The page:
He quickly learned about the show tune fans sing before kickoff whose refrain has become Liverpool’s mantra. ”YOU’LL NEVER WALK ALONE!!!!!!!!!!!” Kerr tweeted after the victory over Barcelona. And he immediately gravitated toward the one aspect of the sport that he did know something about.

“I started to notice Jürgen Klopp,” Kerr said. “You could just see what a bright guy he was, his emotional intelligence and his love for his players without sacrificing that competitive fire—in fact actually fueling it.”

However, basketball and soccer (and football and baseball and hockey) wins aren’t created equal. In 2017, Lopez co-authored a paper that used betting odds to compare randomness and results across the major American sports. This is what he found:

[T]he NHL and MLB games cluster closer to coin flips; that is, if we were to randomly take a game between two randomly drawn teams, it’s less likely that the best team will win. As referenced above, part of this is luck – one can surmise that given the low amounts of scoring involved in baseball and hockey, more breaks are needed to win – but a related part of it is also because the best teams in the MLB and the NHL can still lose to the worse teams and fans wouldn’t be that surprised. The gaps in talent in those leagues are, at least relatively, not as wide.

Alternatively, the NFL and NBA roughly live in a world halfway between coin-flips and predetermined outcomes.

In the NHL, the best 21-game start goes to the 2012-13 Chicago Blackhawks, who won 18 games and lost three. Except, they won 12 games in regulation, won six more in overtime, and lost the three in OT. So, in terms of what’s achievable in soccer, a sport that doesn't have overtime, that’s closer to a 12-0-6 mark -- impressive, especially given the randomness inherent in the sport, but still far off from LFC’s 20-0-1 start.

In MLB, only one team has won its first 21 games: the 1875 Boston Red Sox. Ulysses S. Grant was president, and these were their five best players, according to Baseball Reference’s Wins Above Replacement metric:

The NFL comparison is a little trickier, given that a Super Bowl-winning team can only play a max of 20 games. The only team to go from start to finish undefeated, however, are the 1972 Miami Dolphins. They went 14-0 in the regular season (two games shorter than the current structure) and then won all three playoff games. My favorite factoid re: these dudes is that they went 3-3 in the preseason.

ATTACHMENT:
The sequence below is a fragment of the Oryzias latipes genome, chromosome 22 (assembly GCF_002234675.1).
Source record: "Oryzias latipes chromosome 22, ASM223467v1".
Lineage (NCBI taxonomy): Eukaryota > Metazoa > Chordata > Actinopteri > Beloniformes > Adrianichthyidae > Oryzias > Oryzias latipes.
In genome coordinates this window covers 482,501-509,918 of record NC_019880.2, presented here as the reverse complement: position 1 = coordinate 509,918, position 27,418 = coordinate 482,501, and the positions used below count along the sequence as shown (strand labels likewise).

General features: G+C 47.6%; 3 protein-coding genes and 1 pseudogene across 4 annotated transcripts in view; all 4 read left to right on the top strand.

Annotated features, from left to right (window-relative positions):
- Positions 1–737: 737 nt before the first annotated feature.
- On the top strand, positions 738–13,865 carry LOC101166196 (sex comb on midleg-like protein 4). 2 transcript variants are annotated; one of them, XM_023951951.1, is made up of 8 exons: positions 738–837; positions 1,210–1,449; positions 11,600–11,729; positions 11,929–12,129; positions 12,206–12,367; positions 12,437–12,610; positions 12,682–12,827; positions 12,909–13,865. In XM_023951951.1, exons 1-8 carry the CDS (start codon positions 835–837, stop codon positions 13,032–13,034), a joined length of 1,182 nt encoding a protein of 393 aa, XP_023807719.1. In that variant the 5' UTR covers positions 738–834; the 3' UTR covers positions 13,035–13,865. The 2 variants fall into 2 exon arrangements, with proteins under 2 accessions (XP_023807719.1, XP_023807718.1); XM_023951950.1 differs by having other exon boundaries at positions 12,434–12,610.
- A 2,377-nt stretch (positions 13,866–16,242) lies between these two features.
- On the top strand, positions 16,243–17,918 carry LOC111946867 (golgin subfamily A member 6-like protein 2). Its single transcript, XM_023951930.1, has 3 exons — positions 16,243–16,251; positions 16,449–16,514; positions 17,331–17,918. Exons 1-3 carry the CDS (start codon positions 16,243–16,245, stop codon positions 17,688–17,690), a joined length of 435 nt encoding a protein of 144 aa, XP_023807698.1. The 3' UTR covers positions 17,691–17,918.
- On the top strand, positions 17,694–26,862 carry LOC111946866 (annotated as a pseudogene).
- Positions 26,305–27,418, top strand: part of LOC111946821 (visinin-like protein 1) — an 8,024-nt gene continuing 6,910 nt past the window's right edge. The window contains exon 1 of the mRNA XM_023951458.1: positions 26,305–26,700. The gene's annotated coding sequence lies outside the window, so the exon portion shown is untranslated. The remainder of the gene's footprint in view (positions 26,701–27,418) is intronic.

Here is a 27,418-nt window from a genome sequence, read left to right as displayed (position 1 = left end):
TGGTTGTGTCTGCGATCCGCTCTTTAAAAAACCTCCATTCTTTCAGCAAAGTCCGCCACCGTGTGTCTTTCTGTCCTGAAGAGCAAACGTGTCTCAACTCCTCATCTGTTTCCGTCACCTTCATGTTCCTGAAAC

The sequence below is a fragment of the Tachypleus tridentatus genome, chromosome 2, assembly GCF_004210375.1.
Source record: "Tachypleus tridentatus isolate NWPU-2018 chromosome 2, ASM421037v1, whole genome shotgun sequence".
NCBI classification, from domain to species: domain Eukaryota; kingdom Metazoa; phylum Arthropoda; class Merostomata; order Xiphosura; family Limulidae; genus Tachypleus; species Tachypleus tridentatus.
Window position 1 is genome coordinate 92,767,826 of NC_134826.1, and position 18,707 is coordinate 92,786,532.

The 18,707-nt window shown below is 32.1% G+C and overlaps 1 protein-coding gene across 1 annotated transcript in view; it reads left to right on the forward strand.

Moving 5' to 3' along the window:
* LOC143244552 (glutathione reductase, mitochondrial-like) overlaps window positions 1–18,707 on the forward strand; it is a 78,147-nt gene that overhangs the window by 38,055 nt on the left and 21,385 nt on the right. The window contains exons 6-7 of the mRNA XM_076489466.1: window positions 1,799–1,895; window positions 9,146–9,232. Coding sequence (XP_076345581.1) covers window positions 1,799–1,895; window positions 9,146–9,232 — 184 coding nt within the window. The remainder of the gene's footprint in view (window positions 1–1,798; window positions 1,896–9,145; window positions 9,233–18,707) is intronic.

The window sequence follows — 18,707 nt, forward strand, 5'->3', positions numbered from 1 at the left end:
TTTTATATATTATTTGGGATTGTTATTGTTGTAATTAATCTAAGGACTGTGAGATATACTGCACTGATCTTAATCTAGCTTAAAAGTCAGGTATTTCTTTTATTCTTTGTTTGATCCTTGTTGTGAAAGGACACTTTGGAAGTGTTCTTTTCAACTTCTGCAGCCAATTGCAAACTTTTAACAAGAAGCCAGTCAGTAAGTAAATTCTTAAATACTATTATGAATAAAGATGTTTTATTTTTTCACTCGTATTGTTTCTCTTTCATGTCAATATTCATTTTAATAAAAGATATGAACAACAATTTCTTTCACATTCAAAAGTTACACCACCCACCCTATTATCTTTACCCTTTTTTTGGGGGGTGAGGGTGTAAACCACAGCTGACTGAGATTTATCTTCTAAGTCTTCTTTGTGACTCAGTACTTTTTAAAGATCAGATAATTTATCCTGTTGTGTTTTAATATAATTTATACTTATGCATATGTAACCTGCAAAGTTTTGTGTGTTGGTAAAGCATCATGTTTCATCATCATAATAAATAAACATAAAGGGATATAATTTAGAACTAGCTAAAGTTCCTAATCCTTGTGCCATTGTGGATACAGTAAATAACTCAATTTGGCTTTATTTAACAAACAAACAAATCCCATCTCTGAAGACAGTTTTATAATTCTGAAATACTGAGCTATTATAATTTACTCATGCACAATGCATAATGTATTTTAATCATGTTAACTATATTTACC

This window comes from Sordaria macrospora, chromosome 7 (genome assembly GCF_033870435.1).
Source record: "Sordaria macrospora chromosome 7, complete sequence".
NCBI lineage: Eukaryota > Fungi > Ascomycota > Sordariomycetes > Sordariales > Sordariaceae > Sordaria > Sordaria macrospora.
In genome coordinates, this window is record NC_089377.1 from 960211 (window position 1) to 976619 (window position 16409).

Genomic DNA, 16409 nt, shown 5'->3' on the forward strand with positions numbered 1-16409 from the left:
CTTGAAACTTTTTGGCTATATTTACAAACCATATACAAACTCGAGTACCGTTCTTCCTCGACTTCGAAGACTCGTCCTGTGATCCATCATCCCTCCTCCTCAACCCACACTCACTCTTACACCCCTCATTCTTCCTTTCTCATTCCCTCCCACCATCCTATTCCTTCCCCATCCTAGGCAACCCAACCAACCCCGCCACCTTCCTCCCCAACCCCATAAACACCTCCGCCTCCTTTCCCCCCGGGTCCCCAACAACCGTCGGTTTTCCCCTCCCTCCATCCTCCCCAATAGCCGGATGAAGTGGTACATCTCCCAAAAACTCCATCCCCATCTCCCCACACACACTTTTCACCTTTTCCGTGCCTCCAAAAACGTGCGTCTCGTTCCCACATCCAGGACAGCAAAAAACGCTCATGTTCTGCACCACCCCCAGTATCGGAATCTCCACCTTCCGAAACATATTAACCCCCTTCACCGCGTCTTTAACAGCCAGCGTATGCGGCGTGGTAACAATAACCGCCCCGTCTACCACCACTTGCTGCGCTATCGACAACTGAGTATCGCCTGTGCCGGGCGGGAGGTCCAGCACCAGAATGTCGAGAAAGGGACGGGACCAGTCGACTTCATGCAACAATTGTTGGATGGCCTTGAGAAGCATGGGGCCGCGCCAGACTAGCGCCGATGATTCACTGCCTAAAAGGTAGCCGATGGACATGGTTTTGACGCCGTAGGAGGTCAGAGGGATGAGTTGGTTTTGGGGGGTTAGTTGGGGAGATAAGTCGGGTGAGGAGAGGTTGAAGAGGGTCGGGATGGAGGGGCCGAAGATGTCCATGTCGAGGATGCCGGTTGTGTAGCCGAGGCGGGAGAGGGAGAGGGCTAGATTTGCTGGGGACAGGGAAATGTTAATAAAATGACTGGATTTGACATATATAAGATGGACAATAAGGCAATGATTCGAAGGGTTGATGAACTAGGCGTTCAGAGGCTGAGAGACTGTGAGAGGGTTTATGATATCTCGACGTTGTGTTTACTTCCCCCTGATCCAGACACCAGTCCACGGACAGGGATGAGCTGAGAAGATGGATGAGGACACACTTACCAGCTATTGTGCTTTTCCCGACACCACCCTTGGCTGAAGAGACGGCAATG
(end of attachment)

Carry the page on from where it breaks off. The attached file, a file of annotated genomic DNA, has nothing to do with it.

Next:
However, sports were structurally different 40 -- and 140 -- years ago. “The 1972 NFL and 1875 MLB are obviously past the timepoints in which I'd extend my study to, and likely in eras where sustained success was easier,” Lopez said.

Now, I’ve told you before that favorites in soccer, on average, win way less frequently than the favorites in other sports. However, that’s not necessarily true when it comes to the best teams. So, where does European soccer fall on the randomness scale? 

“Halfway in between NFL/NBA and MLB/NHL (where you never see teams more than 80% or so to win),” Lopez said. “For example, Man City is -900 (90%) to win on Saturday against Crystal Palace, but most of the matches have favorites in the 50 to 65% range. Liverpool is -217 (68%) to win in regulation versus Man U on Sunday.”

If Liverpool were huge favorites in every match -- 75 percent to win, 18 percent to tie, and seven percent to lose -- then you’d still only expect them to win 20 of 21 games two percent of the time! “Factoring in that they've had several games with lower odds, and yea, it's quite impressive,” Lopez said.

And so, I’m giving Liverpool get the slight edge over the Warriors for two reasons: 1) It’s harder to win soccer games than basketball games, and 2) one of Golden State’s wins came in OT. So, for our purposes, their record was 20-0-1, or the same as Liverpool’s. But really, to make a true comparison, we’re gonna have to wait for a couple more weeks. The Warriors, after all, won three more games before they lost.